So on the one hand there is this challenge of new generations of people familiar with games and virtual environments, there is this whole revolution of ubiquitous mobile computing power which gives us stuff like geo-locational services combined with social networks and games and augmented reality, on the other hand there is an educational system struggling for decent financing at a time of financial crisis.

Gaming and especially massively multiplayer online roleplaying games (MMORPG) are very interesting for research but also for studying how virtual communities work. Those ‘virtual’ communities tend to become very real, as companies outsource and collaborate with each other over the whole planet, meaning that people have to communicate and get on speaking terms disregarding geographical and cultural distances. Either people entering the workforce will be familiar with these environments, or they will suffer the consequences as they have to face the consequences of globalization without being able to use new media and virtual communities in a way which benefits them personally.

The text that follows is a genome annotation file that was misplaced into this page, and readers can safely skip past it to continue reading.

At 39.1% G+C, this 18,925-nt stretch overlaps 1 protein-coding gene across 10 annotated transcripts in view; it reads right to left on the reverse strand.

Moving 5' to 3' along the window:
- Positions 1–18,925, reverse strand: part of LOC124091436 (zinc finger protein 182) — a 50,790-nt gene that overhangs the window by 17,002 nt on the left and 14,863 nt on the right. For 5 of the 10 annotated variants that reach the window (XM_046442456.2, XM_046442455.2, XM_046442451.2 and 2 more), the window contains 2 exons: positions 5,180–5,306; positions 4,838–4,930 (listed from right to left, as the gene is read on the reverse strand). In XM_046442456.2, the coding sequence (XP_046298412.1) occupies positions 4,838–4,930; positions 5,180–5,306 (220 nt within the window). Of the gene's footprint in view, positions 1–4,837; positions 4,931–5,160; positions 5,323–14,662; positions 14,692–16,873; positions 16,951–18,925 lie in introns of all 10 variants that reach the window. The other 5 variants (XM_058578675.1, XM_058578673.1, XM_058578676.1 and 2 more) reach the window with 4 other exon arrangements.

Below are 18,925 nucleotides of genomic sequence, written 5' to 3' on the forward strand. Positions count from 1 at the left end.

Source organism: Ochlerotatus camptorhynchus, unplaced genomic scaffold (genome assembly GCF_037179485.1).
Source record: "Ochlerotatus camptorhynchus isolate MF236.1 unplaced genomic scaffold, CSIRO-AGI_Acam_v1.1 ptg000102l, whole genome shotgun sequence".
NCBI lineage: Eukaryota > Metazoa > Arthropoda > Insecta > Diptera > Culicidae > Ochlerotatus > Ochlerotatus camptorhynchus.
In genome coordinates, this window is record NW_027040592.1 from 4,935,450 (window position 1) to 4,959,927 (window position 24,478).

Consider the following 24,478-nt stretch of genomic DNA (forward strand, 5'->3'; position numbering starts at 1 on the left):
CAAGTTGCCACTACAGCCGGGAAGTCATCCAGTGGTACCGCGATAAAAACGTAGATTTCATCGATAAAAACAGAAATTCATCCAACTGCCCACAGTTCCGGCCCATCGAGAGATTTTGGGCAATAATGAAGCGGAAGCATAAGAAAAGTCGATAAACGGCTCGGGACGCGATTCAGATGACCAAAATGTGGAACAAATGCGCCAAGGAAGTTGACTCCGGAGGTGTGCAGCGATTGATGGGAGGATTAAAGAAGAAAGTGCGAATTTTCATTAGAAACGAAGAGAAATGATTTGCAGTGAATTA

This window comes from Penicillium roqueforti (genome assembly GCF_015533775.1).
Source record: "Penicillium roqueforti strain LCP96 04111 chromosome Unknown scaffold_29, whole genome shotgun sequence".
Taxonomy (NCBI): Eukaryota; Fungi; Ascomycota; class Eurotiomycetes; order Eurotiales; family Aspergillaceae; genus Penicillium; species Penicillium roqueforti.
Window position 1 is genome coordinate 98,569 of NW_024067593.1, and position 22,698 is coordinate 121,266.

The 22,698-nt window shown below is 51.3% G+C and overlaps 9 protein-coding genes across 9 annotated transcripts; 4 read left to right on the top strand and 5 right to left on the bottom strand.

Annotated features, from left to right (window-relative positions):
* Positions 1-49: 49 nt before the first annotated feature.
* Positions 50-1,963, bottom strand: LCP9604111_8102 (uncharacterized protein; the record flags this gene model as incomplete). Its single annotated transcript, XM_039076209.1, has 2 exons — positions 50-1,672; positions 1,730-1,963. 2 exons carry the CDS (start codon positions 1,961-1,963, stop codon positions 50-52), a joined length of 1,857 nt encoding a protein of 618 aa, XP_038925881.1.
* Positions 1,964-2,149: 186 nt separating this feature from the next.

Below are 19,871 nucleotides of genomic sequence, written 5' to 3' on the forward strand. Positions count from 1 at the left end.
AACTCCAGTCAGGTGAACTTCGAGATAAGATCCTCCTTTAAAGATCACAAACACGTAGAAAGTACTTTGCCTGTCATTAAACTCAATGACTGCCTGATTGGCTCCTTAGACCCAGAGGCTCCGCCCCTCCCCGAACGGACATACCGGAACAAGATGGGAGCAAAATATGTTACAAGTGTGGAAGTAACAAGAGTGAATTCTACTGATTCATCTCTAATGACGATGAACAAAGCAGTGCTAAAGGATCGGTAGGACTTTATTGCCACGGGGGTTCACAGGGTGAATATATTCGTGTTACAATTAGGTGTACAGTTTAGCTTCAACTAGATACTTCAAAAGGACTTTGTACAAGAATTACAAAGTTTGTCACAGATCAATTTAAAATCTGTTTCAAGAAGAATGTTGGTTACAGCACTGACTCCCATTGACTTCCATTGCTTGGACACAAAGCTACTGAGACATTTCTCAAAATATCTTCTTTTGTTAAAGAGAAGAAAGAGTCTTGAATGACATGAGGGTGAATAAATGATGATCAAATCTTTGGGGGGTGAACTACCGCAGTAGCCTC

There are many educators and non-profit people (and also for profit people by the way) trying to spread the word, to convince older people to take these things seriously, to guide the young in their experiences of gaming, virtual worlds and augmented reality. There are many obstacles, as the new forces are disruptive and people often react in shock and denial. There is also a lack of proven business models for the most innovative projects (yay for augmented reality, but then again, even in the West only a minority has sophisticated smartphones and decent mobile broadband connections).

So traditionally educators, non-profits and people wanting to experiment ask for discounts and free rides. Sometimes companies will accept this because the hope it will ultimately be beneficial to the company, sometimes they won’t accept it because finally they are private companies and have shareholders who want a decent return on investment and don’t want to wait too long for that to happen.